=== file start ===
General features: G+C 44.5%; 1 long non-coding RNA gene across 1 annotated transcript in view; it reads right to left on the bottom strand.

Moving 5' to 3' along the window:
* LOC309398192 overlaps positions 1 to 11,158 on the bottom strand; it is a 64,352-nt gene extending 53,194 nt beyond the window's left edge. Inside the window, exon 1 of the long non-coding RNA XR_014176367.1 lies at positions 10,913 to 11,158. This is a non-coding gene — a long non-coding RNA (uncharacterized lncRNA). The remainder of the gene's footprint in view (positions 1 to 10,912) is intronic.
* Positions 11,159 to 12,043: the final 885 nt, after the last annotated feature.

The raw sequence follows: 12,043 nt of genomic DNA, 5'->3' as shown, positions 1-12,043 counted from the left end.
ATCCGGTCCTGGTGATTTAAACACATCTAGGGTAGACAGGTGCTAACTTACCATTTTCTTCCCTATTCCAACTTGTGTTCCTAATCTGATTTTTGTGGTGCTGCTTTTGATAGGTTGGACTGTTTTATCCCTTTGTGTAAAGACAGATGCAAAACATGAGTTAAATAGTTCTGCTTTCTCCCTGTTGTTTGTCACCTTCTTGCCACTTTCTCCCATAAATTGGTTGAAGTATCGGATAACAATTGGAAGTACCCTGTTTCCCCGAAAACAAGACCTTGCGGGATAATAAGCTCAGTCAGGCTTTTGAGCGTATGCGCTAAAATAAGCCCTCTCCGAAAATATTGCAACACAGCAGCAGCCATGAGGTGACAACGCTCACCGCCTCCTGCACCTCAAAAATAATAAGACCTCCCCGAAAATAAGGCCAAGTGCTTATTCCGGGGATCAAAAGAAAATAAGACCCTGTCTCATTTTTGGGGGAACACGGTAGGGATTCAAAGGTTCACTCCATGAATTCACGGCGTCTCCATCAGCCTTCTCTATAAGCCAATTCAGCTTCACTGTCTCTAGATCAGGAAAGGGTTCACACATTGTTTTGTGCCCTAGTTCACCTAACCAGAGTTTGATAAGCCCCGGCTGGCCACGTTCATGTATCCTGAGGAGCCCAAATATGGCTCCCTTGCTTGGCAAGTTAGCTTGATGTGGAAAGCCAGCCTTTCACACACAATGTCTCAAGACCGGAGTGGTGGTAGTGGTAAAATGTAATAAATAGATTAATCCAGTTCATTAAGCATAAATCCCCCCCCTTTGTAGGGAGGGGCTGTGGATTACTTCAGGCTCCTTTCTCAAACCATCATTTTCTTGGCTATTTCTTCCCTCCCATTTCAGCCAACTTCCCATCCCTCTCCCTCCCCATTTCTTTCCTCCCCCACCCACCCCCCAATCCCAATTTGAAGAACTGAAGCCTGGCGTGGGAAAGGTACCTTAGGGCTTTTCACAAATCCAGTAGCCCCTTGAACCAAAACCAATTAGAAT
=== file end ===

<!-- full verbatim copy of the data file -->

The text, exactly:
General features: G+C 44.5%; 1 long non-coding RNA gene across 1 annotated transcript in view; it reads right to left on the bottom strand.

Moving 5' to 3' along the window:
* LOC309398192 overlaps positions 1 to 11,158 on the bottom strand; it is a 64,352-nt gene extending 53,194 nt beyond the window's left edge. Inside the window, exon 1 of the long non-coding RNA XR_014176367.1 lies at positions 10,913 to 11,158. This is a non-coding gene — a long non-coding RNA (uncharacterized lncRNA). The remainder of the gene's footprint in view (positions 1 to 10,912) is intronic.
* Positions 11,159 to 12,043: the final 885 nt, after the last annotated feature.

The raw sequence follows: 12,043 nt of genomic DNA, 5'->3' as shown, positions 1-12,043 counted from the left end.
ATCCGGTCCTGGTGATTTAAACACATCTAGGGTAGACAGGTGCTAACTTACCATTTTCTTCCCTATTCCAACTTGTGTTCCTAATCTGATTTTTGTGGTGCTGCTTTTGATAGGTTGGACTGTTTTATCCCTTTGTGTAAAGACAGATGCAAAACATGAGTTAAATAGTTCTGCTTTCTCCCTGTTGTTTGTCACCTTCTTGCCACTTTCTCCCATAAATTGGTTGAAGTATCGGATAACAATTGGAAGTACCCTGTTTCCCCGAAAACAAGACCTTGCGGGATAATAAGCTCAGTCAGGCTTTTGAGCGTATGCGCTAAAATAAGCCCTCTCCGAAAATATTGCAACACAGCAGCAGCCATGAGGTGACAACGCTCACCGCCTCCTGCACCTCAAAAATAATAAGACCTCCCCGAAAATAAGGCCAAGTGCTTATTCCGGGGATCAAAAGAAAATAAGACCCTGTCTCATTTTTGGGGGAACACGGTAGGGATTCAAAGGTTCACTCCATGAATTCACGGCGTCTCCATCAGCCTTCTCTATAAGCCAATTCAGCTTCACTGTCTCTAGATCAGGAAAGGGTTCACACATTGTTTTGTGCCCTAGTTCACCTAACCAGAGTTTGATAAGCCCCGGCTGGCCACGTTCATGTATCCTGAGGAGCCCAAATATGGCTCCCTTGCTTGGCAAGTTAGCTTGATGTGGAAAGCCAGCCTTTCACACACAATGTCTCAAGACCGGAGTGGTGGTAGTGGTAAAATGTAATAAATAGATTAATCCAGTTCATTAAGCATAAATCCCCCCCCTTTGTAGGGAGGGGCTGTGGATTACTTCAGGCTCCTTTCTCAAACCATCATTTTCTTGGCTATTTCTTCCCTCCCATTTCAGCCAACTTCCCATCCCTCTCCCTCCCCATTTCTTTCCTCCCCCACCCACCCCCCAATCCCAATTTGAAGAACTGAAGCCTGGCGTGGGAAAGGTACCTTAGGGCTTTTCACAAATCCAGTAGCCCCTTGAACCAAAACCAATTAGAAT